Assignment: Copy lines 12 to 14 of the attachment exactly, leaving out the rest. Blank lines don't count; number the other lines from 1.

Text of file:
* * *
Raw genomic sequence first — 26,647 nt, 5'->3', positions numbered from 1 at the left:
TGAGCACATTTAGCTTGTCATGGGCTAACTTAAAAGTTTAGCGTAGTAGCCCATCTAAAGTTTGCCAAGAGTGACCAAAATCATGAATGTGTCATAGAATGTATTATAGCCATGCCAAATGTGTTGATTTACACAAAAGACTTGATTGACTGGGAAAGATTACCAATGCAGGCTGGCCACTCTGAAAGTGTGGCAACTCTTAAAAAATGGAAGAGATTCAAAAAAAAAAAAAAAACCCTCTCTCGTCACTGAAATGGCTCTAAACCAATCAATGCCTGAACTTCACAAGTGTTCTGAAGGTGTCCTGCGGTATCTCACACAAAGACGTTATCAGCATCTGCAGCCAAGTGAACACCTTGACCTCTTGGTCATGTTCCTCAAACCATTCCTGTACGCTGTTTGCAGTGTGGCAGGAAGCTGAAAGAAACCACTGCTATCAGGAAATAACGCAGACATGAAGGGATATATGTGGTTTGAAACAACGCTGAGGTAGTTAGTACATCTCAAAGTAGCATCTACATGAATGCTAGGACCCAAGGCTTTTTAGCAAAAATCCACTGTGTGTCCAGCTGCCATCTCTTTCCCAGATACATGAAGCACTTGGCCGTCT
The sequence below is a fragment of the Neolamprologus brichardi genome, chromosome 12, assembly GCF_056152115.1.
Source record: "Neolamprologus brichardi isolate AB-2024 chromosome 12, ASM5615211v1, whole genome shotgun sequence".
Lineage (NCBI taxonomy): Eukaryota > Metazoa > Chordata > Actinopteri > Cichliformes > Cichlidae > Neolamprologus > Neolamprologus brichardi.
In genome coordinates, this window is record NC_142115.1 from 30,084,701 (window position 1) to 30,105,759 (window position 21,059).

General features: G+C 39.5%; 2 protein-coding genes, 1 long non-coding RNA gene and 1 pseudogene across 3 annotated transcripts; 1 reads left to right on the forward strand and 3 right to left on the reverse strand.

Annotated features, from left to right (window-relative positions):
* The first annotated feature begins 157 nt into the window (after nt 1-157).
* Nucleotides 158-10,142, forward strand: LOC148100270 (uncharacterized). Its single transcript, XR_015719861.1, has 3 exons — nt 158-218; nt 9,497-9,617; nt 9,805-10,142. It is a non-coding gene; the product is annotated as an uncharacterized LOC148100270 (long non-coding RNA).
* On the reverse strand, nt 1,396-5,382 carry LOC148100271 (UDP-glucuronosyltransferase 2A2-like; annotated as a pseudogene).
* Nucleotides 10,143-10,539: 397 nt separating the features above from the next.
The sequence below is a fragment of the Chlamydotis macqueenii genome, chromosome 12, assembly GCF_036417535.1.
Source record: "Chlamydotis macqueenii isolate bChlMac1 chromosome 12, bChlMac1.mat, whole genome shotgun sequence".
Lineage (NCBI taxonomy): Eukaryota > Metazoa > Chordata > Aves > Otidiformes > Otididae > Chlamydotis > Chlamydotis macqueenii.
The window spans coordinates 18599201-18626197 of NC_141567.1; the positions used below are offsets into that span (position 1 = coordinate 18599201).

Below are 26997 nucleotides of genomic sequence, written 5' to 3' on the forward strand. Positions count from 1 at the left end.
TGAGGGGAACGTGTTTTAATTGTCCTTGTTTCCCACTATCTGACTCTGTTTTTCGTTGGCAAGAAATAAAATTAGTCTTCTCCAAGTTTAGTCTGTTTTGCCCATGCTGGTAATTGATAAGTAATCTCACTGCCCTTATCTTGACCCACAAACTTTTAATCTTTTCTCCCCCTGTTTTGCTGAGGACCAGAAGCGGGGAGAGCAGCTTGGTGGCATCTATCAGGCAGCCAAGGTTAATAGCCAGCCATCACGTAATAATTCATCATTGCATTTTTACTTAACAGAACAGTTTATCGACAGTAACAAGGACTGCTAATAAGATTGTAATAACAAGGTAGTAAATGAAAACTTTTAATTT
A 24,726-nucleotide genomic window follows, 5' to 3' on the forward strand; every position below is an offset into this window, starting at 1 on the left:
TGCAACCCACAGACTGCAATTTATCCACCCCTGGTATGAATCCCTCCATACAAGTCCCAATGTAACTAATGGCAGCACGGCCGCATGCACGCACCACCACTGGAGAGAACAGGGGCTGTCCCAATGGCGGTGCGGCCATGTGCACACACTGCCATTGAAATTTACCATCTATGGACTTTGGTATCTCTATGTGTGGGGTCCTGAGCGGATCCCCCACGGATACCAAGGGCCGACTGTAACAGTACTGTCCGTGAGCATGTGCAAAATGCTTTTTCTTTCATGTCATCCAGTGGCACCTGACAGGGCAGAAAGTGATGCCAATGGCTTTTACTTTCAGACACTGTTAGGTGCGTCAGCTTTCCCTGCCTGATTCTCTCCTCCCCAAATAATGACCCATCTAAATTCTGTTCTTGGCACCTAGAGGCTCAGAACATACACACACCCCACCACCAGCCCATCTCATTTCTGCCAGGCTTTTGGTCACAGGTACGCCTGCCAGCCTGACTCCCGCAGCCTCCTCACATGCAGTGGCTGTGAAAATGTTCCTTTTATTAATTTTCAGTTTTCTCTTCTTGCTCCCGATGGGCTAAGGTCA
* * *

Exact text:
* Nucleotides 10,143-10,539: 397 nt separating the features above from the next.
The sequence below is a fragment of the Chlamydotis macqueenii genome, chromosome 12, assembly GCF_036417535.1.
Source record: "Chlamydotis macqueenii isolate bChlMac1 chromosome 12, bChlMac1.mat, whole genome shotgun sequence".